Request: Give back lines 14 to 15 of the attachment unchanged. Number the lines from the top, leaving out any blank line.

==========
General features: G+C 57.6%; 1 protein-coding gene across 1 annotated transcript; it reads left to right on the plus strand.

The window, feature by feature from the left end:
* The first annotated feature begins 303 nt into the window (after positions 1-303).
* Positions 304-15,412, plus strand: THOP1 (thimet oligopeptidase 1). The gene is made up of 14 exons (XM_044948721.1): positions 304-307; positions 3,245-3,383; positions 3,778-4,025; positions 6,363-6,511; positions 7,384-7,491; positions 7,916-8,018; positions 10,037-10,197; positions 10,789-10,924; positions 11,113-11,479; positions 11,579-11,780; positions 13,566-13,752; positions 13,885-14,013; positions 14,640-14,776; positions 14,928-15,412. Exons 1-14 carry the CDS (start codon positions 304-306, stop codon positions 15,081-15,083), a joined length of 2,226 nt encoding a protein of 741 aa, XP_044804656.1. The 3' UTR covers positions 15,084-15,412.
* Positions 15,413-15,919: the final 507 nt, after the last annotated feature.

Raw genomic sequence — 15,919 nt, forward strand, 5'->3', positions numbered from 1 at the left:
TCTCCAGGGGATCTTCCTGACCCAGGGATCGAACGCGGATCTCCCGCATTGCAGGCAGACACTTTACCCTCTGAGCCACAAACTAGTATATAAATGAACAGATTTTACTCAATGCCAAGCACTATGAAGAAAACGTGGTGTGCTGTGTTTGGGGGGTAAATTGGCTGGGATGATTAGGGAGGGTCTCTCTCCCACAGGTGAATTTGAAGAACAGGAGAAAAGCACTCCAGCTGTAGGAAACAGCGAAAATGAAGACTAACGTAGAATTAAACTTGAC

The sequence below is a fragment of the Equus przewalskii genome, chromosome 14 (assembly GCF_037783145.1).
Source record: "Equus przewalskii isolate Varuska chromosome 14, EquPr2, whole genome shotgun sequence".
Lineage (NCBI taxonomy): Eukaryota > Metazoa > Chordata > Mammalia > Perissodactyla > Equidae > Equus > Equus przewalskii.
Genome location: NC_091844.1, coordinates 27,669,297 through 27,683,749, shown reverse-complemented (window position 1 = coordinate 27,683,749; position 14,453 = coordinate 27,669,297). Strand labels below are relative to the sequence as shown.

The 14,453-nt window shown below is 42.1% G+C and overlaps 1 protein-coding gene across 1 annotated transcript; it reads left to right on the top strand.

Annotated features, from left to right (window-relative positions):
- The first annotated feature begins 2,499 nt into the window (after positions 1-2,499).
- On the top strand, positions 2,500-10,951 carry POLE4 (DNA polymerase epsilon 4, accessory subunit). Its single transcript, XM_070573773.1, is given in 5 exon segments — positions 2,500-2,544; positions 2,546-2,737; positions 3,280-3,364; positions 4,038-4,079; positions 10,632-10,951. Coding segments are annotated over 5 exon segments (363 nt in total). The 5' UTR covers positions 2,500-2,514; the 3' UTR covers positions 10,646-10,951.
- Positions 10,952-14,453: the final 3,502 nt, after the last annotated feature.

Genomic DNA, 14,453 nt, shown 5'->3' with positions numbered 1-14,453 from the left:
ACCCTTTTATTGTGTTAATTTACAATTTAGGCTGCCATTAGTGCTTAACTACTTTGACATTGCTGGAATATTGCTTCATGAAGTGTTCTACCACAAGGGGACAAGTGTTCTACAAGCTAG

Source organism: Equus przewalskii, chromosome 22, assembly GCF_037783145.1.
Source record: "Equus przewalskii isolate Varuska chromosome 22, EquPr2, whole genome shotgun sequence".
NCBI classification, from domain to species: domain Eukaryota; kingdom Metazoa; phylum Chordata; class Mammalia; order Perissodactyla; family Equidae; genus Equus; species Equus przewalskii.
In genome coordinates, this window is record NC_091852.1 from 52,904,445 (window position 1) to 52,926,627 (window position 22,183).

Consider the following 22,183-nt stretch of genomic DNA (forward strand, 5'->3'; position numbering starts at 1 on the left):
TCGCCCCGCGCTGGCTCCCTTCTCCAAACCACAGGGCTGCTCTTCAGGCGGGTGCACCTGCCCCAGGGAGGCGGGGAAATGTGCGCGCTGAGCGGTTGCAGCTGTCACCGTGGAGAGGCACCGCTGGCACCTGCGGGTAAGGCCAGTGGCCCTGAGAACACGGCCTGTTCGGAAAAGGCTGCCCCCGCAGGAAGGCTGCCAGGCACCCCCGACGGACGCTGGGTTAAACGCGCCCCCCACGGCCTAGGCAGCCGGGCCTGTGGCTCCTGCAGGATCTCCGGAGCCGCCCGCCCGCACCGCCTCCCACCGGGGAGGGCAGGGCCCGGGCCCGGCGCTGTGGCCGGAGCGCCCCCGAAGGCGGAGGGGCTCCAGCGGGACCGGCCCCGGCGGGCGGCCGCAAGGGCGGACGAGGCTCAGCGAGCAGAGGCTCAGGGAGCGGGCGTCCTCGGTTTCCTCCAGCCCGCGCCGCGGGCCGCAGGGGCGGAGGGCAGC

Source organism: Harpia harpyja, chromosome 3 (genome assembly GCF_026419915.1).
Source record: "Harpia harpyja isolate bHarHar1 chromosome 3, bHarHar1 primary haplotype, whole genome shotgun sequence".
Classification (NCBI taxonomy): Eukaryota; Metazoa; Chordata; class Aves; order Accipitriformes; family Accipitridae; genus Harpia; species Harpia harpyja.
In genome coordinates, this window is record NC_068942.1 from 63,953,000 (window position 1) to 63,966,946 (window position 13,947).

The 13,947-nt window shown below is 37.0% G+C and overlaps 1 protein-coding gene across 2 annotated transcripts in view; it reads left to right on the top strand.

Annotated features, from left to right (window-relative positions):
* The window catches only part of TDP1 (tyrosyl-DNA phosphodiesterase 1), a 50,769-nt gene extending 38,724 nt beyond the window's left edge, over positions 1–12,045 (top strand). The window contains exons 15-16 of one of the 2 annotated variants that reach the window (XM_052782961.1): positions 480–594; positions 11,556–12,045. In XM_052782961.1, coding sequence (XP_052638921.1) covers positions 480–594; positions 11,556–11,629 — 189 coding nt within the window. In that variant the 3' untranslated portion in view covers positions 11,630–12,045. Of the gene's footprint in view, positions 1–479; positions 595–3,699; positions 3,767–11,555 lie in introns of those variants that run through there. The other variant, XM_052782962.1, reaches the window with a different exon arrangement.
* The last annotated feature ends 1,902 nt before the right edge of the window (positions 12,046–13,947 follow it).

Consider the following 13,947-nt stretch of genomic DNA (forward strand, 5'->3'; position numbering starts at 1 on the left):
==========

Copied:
- The first annotated feature begins 2,499 nt into the window (after positions 1-2,499).
- On the top strand, positions 2,500-10,951 carry POLE4 (DNA polymerase epsilon 4, accessory subunit). Its single transcript, XM_070573773.1, is given in 5 exon segments — positions 2,500-2,544; positions 2,546-2,737; positions 3,280-3,364; positions 4,038-4,079; positions 10,632-10,951. Coding segments are annotated over 5 exon segments (363 nt in total). The 5' UTR covers positions 2,500-2,514; the 3' UTR covers positions 10,646-10,951.